Store Layout Meaning, Types; Grid, Racetrack, Free Form

15/11/2021 0 By indiafreenotes

A retail store layout (whether physical or digital) is the strategic use of space to influence the customer experience. How customers interact with your merchandise affects their purchase behavior. This retail principle is one of the many from Paco Underhill, author of Why We Buy.

The interior retail store layout has two important components:

  • Store Design: The use of strategic floor plans and space management, including furniture, displays, fixtures, lighting, and signage. Website designers and user experience (UX) researchers use space management techniques and web design principles to optimize e-commerce websites. We’ll further discuss a variety of popular retail floor plans later in this article.
  • Customer Flow: This is the pattern of behavior and way that a customer navigates through a store. Understanding customer flow and the common patterns that emerge when customers interact with merchandise based on the store layout is critical to retail management strategy. Physical retailers are able to track this using analytics software and data from in-store video and the wifi signal from smartphones. For example, solution providers like RetailNext provide shopper analytics software for retailers to understand flow and optimize the customer experience based on in-store video recordings. The technology also exists to track the digital customer flow and online shopping behavior. Using “cookies” and other software, online retailers can track customer behavior, including how customers interact with their website.

While the exterior retail store layout includes exterior store design and customer flow, it also includes the following factors:

  • Size of the building and length of the walkways accessible from the entrance and exit.
  • Geographic location of the retail store. (Real estate)
  • Use of furniture and exterior space for people to gather and interact.
  • Style of architecture of the retail building.
  • Color of paint and choice of exterior building materials.
  • Design of the physical entrance and exterior window displays.


Decide on a Retail Store Floor Plan

Large or small, most retail stores use one of six basic types of retail store layouts: grid, loop, free-flow, diagonal, forced-path, and angular. The type of layout you use depends on your space, the shopping experience you are trying to create, and the products you sell.

For example, grocery stores usually use grid layouts because they are predictable and efficient to navigate. On the other hand, boutiques typically use more creative layouts that allow businesses to highlight different products.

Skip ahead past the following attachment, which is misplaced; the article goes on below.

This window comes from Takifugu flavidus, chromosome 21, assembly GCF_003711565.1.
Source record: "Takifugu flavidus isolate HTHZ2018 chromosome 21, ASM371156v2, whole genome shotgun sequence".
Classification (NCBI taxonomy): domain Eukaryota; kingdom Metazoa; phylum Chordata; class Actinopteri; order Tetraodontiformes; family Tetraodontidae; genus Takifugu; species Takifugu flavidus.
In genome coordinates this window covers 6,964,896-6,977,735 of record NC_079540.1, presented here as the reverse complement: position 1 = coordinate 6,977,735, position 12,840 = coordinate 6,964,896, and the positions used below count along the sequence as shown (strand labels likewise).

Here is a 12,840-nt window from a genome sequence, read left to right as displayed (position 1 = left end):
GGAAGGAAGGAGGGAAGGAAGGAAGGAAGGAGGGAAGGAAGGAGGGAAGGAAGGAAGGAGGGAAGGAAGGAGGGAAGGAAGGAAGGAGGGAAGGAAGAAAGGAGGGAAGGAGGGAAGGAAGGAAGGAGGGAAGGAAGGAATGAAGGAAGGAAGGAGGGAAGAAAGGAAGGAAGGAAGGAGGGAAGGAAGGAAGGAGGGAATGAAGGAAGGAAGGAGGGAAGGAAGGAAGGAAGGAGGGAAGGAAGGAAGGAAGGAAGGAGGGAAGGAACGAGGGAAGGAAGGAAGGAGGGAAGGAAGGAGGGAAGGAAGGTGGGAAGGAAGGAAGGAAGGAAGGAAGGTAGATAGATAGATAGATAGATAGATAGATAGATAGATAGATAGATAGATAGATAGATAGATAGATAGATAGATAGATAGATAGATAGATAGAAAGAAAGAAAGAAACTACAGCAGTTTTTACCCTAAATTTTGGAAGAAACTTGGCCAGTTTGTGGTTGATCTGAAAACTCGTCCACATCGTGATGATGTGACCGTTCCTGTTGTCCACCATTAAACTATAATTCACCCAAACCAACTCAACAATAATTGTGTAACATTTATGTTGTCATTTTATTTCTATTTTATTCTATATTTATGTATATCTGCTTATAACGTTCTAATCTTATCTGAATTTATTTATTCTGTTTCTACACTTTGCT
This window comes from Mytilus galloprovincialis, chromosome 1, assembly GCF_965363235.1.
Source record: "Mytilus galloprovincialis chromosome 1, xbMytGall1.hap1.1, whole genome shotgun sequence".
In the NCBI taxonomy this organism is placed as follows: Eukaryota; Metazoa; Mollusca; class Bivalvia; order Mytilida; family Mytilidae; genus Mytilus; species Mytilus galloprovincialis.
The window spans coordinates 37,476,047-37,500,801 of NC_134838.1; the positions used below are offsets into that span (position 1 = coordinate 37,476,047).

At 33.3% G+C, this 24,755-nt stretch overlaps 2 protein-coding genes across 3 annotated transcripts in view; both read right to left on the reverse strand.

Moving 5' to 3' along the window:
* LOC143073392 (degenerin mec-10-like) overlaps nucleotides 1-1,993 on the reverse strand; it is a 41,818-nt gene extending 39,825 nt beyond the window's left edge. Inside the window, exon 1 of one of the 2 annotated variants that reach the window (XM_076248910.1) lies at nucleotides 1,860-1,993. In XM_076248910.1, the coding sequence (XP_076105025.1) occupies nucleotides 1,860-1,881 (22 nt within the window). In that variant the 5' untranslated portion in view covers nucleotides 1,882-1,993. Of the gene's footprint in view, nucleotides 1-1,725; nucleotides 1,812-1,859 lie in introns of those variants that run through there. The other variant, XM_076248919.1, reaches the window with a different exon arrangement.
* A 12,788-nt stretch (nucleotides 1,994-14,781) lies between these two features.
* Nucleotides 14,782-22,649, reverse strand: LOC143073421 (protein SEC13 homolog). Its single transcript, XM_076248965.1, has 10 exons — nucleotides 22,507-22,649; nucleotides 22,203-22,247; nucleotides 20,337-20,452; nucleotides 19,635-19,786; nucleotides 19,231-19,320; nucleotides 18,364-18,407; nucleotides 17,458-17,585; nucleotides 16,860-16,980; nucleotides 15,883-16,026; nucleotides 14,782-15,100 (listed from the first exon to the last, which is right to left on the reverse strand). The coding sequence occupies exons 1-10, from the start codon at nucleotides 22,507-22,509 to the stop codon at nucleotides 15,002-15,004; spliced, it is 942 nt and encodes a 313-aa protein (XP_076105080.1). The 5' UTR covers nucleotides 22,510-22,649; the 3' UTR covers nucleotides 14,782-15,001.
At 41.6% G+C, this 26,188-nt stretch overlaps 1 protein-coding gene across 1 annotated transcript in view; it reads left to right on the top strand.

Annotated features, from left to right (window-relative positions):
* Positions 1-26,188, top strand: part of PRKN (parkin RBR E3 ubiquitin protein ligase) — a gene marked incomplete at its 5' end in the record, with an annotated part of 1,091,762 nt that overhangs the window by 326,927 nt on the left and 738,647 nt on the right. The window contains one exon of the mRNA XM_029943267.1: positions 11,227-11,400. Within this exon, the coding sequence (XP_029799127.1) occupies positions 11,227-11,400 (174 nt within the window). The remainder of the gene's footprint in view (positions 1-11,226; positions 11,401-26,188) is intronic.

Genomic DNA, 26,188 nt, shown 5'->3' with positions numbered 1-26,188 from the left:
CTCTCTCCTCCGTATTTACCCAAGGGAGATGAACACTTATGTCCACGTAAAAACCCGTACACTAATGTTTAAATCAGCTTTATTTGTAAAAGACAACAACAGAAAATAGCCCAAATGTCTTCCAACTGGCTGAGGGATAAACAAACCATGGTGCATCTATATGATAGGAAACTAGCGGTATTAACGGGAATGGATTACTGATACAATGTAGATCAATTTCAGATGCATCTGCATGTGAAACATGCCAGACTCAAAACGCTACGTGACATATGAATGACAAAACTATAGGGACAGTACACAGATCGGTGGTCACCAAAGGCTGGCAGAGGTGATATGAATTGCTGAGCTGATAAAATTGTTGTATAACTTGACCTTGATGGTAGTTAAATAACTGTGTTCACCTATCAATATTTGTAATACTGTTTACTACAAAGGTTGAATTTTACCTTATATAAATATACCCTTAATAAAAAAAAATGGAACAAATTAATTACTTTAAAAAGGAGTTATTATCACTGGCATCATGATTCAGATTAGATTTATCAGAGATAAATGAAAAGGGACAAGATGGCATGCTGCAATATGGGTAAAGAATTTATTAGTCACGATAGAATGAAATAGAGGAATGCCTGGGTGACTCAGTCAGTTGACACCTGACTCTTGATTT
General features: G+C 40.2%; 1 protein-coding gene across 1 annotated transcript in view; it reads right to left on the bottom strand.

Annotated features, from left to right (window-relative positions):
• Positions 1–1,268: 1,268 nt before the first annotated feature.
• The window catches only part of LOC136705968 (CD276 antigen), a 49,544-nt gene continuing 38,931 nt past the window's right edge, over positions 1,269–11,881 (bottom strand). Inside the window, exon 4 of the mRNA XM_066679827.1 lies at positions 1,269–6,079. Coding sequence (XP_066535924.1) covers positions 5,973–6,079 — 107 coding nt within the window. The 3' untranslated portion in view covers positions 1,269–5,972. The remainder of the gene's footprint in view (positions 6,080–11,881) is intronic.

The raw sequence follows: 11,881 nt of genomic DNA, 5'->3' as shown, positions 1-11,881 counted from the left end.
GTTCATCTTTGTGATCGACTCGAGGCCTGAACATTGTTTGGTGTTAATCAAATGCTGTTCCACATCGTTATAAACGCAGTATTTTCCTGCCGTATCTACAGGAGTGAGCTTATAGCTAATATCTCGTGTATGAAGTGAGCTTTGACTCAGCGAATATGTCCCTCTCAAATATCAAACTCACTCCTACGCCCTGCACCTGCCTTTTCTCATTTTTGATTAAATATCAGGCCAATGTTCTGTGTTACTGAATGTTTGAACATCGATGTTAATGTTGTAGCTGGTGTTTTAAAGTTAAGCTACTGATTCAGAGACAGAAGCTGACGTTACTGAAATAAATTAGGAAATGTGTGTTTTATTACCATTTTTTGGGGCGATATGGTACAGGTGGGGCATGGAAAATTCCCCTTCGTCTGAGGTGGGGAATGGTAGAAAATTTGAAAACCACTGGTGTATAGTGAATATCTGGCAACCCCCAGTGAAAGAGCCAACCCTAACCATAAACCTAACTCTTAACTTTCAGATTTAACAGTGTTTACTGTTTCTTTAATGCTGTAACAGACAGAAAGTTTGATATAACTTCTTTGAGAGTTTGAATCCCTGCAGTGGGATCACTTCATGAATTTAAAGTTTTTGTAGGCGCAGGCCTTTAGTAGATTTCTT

Put Your Retail Store Layout Down on Paper

Once you have considered all the floor layout options at your disposal, it is time to start taking steps toward arranging one in your space. To begin implementing a store layout, it is best first to put your layout down on paper. This will give you a bird’s-eye view of your store once everything is in place, help you understand your space, and guide your installation process.

Consider Traffic Flow and Customer Behaviors

One of the biggest things that your store layout will impact is customer flow. Your store layout should work with the natural ways that shoppers flow through your space to avoid creating discomfort and evoke a positive customer experience. A layout that works with your customers’ natural shopping habits will help you create a layout that is both comfortable and natural, as well as one that drives your sales.

Position Your Store Checkout Area

A cash wrap, also known as a cash well or checkout counter, is the area that houses your POS system or cash register and where customers pay for their merchandise. In general, the front left of a retail store is a good location for the checkout counter. Shoppers naturally drift to the right when they enter a store, loop around, and then leave on the left side. A checkout counter at the front left of your store puts the last step of the shopping experience on your customers’ natural exit path. Plus, this placement doesn’t distract people from shopping or take up prime product display space.

Position Products for Maximum Exposure

Once you have sketched out your floor plan, it is time to begin product mapping. When placing your products, you should be sure you are doing so in a way that promotes customer engagement, creates a positive experience, and drives your sales.